The nationwide percentages for abnormally dry or worse (categories D0-D4) and severe or worse (categories D2-D4) in the previous three months and one year ago were as follows:
5/26/20 – 28.9% abnormally dry or worse; 6.0% severe drought or worse;
4/28/20 – 24.0% abnormally dry or worse; 4.7% severe drought or worse;
3/31/20 – 21.1% abnormally dry or worse; 2.5% severe drought or worse;
6/25/19 – 10.6% abnormally dry or worse, 0.8% severe drought or worse.

The following state had 50% or more of its land area categorized by the June 30, 2020, Drought Monitor as being in severe-or-worse drought:

Colorado – 56%.

90-DAY DROUGHT OUTLOOK

For a look ahead, the National Weather Service/Climate Prediction Center’s “U.S. Seasonal Drought Outlook” is available at http://www.cpc.ncep.noaa.gov/products/expert_assessment/sdo_summary.php.  Shown below is the outlook map available on July 1, 2020.

Drought Outlook US Jun30

Virginia Water-related Government Meetings for July 3 – July 17, 2020

Click on underlined meeting dates for more information, including instructions for online or phone-conference meetings during the COVID-19 pandemic.  Click here for the Commonwealth Calendar listing of all government meetings open to the public, and here for the Virginia Regulatory Town Hall listing of all government meetings of a regulatory nature.

For other events, please see the “Announcements” posts at the Virginia Water Monitoring Council Web site, https://www.vwmc.vwrrc.vt.edu/announcements/.

REGULAR MEETINGS OF STATEWIDE AUTHORITIES, BOARDS, COMMISSIONS, AND COMMITTEES

7/15/20, 8:30 a.m.: Department of Health’s Waterworks Advisory Committee.  At Sydnor Hydro, Inc., 2111 Magnolia Street in  Richmond.

7/15/20, 10 a.m.: Board for Architects, Professional Engineers, Land Surveyors, Certified Interior Designers, and Landscape Architects.  At the Department of Professional and Occupational Regulation
9960 Mayland Drive in Richmond.

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VIRGINIA GENERAL ASSEMBLY WATER-RELATED MEETINGS

For meetings of legislative committees and commissions, see http://lis.virginia.gov/cgi-bin/legp604.exe?191+oth+MTG.  Links to information about General Assembly commissions, councils, and special interim committees coordinated by the Division of Legislative Services are available online at http://dls.virginia.gov/commissions.html.  The Virginia General Assembly Web site is https://virginiageneralassembly.gov/.

None during this period.

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MEETINGS ABOUT TOTAL MAXIMUM DAILY LOADS (or TMDLs) for IMPAIRED WATERS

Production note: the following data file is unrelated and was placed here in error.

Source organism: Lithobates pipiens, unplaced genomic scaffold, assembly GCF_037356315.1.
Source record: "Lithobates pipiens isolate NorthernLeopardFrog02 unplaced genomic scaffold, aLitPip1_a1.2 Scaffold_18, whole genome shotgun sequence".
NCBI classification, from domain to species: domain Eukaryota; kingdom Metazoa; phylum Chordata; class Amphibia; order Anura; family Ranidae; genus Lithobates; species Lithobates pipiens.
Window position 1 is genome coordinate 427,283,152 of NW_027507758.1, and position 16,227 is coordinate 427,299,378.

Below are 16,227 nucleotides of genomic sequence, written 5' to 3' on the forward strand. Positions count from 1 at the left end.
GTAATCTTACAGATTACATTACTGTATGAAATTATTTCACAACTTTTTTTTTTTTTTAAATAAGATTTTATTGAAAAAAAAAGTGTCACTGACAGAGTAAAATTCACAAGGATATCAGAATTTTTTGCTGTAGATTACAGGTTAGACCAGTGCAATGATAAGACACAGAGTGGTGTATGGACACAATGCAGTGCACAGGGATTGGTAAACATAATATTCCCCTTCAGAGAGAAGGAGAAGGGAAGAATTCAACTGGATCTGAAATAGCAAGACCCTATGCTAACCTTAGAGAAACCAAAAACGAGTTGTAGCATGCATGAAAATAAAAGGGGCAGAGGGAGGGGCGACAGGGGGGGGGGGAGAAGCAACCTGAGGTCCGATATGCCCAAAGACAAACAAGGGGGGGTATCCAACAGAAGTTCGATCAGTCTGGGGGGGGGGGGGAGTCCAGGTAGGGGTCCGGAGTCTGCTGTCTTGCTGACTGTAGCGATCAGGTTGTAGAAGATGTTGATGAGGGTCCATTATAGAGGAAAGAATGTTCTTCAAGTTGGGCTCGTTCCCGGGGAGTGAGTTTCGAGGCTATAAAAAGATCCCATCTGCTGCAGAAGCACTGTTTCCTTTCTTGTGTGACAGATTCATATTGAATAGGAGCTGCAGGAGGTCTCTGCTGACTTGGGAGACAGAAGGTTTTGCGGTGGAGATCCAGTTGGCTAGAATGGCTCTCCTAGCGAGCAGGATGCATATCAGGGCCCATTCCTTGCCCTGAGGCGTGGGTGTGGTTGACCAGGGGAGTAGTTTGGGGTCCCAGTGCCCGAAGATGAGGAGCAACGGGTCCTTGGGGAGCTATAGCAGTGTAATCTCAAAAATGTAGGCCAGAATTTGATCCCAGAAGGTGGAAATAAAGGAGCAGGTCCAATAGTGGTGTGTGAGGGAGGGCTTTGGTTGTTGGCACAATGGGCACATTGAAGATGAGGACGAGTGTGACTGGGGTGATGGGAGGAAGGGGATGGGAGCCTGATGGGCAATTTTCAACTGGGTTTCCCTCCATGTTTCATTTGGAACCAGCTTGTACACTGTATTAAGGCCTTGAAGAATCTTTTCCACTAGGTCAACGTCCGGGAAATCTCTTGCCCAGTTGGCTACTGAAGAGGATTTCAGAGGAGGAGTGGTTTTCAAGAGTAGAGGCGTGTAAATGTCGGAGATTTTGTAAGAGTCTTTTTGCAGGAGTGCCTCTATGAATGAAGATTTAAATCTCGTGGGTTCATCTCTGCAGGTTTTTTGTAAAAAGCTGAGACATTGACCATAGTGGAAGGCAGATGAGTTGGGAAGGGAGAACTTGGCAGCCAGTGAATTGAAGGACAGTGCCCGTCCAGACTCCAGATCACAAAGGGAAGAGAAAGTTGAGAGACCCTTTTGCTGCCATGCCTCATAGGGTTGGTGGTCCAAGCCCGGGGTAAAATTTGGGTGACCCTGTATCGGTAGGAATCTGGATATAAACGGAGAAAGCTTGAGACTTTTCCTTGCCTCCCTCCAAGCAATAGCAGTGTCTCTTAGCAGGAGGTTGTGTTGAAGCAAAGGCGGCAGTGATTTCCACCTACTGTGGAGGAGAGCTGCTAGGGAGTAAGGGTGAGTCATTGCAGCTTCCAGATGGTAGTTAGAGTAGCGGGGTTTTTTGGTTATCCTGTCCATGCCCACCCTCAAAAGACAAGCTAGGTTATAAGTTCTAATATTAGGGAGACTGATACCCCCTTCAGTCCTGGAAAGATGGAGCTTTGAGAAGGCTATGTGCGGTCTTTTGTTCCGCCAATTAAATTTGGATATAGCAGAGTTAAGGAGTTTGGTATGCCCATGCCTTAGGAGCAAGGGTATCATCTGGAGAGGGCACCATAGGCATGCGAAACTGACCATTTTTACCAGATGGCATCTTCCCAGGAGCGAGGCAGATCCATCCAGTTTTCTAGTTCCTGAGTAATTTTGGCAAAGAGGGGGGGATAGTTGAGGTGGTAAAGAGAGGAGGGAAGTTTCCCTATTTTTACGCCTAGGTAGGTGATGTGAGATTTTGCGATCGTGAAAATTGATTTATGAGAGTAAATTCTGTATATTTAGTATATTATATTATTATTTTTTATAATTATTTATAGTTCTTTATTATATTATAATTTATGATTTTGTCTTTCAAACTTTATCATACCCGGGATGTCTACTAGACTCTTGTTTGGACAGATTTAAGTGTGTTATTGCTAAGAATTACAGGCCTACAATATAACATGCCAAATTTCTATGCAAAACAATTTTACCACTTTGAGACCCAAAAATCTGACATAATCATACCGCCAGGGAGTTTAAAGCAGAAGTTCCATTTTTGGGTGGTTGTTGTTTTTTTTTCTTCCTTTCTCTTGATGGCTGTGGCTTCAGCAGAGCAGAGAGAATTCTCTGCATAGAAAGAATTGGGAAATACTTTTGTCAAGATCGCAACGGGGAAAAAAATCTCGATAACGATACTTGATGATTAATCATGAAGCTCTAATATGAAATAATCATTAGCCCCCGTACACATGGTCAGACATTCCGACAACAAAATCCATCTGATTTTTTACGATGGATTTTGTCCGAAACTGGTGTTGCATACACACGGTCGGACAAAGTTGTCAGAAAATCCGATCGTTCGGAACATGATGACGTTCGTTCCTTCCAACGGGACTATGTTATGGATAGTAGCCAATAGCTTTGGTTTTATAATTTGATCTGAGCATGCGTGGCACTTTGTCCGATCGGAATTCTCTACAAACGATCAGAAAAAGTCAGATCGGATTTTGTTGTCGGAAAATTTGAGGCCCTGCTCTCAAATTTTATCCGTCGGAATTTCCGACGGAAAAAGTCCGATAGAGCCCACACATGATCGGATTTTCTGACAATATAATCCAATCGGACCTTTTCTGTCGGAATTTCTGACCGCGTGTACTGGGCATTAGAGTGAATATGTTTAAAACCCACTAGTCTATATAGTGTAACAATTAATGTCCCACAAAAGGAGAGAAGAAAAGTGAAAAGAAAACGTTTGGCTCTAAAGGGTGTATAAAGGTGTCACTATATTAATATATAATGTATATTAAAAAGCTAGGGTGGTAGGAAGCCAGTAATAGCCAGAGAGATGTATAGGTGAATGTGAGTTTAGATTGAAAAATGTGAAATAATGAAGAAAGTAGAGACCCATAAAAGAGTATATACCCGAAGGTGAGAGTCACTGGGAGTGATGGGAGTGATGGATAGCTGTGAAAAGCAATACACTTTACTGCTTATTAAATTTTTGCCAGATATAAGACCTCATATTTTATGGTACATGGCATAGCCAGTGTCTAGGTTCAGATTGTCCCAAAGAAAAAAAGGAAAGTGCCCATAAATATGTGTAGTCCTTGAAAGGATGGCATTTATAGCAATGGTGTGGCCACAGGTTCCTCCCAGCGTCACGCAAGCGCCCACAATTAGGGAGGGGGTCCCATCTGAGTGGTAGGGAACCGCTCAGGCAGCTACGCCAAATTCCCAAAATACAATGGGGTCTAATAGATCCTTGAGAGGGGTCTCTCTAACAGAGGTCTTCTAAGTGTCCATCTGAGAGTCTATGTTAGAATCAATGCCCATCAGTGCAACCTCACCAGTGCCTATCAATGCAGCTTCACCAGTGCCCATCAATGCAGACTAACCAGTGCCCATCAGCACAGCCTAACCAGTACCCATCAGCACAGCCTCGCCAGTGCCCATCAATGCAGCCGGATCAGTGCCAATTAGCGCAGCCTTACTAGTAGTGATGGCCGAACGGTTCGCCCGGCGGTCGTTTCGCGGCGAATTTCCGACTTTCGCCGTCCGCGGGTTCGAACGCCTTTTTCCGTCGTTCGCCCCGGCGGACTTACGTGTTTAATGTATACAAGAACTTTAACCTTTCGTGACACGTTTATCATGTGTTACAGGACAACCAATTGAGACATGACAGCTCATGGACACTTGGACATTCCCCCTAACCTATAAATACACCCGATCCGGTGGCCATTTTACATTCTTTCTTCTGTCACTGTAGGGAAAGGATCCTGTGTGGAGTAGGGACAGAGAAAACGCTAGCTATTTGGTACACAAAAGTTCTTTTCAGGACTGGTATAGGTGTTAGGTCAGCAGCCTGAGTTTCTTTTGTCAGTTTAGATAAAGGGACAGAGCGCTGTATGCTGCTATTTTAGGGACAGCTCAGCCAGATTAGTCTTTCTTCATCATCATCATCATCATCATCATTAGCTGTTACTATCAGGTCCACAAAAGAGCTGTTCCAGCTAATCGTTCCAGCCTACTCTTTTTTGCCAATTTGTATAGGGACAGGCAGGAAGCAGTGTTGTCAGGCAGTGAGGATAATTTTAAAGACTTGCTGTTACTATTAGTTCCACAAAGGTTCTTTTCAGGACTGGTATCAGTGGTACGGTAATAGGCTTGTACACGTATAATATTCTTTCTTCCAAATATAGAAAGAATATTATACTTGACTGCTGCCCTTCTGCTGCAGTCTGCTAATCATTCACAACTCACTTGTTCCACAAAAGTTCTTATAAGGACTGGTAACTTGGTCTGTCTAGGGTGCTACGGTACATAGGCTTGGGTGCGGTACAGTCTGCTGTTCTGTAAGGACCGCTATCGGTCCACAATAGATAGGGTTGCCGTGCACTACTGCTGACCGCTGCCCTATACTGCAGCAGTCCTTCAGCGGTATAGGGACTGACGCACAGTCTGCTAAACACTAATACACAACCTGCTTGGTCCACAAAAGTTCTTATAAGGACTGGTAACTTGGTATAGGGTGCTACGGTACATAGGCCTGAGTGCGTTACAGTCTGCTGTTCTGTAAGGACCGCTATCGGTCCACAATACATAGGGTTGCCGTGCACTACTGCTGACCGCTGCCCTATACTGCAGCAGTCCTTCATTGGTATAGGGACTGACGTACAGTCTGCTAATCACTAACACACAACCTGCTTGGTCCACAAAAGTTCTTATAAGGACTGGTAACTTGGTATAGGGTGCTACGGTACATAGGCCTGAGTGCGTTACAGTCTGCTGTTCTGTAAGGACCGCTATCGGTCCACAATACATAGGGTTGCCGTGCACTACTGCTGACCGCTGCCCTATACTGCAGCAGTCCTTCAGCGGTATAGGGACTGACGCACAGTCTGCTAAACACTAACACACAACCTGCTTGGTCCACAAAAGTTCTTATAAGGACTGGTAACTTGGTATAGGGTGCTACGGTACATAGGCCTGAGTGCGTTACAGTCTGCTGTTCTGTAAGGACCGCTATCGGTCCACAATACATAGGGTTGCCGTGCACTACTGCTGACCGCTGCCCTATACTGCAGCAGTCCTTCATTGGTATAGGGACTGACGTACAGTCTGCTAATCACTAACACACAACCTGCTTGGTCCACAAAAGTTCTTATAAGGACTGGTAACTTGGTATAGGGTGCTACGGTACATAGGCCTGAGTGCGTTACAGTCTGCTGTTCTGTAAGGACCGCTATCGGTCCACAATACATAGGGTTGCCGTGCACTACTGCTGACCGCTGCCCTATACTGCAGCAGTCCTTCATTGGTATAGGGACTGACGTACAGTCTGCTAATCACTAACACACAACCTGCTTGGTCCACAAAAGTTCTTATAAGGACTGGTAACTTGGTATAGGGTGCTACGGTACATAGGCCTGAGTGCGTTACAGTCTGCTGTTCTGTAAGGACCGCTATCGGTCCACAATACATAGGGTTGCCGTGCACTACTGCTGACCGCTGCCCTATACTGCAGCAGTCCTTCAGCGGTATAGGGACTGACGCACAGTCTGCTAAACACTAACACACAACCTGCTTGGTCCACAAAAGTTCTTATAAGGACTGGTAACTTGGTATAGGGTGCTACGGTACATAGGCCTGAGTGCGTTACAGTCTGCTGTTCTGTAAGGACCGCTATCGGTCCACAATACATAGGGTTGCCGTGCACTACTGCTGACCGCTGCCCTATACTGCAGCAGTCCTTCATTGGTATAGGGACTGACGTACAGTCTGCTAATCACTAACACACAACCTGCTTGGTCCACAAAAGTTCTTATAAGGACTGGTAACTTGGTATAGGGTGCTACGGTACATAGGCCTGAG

For more information about TMDLs in Virginia, click here for the Virginia Department of Environmental Quality TMDL Web site.   TMDL reports are available at http://www.deq.virginia.gov/Programs/Water/WaterQualityInformationTMDLs/TMDL/TMDLDevelopment/ApprovedTMDLReports.aspx.

None during this period.

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MEETINGS ON OTHER SPECIFIC TOPICS
(topics listed alphabetically)

Ports

7/9/20, 9 a.m.: Virginia Port Authority’s Board Search Committee.  Electronic meeting; public access conference line phone is (866) 876-6756, passcode: 823865.

Water Quality Regulations and Standards

7/9/20, 9 a.m.: Department of Environmental Quality (DEQ) regulatory advisory committee meeting on proposed Water Quality Management Planning Regulation Amendments for nitrogen and phosphorus waste load allocations to restore the Chesapeake Bay and its tidal rivers.  Electronic meeting; for registration information, see GoToWebinar online at https://attendee.gotowebinar.com/rt/7042574693656012559.  The relevant section of the Virginia Administrative Code is Section 9 VAC 25-720.  The Notice of Intended Regulatory Action for this rulemaking was published in the Virginia Register of Regulations on November 25, 2019.  According to the Virginia Regulatory Town Hall notice for the July 9, meeting, “[t]he purpose of the meeting is to discuss revisions to the Total Nitrogen and Total Phosphorus wasteload allocations for significant dischargers in the Chesapeake Bay watershed.”  More information on this regulatory process is available online at https://townhall.virginia.gov/L/viewchapter.cfm?chapterid=1493.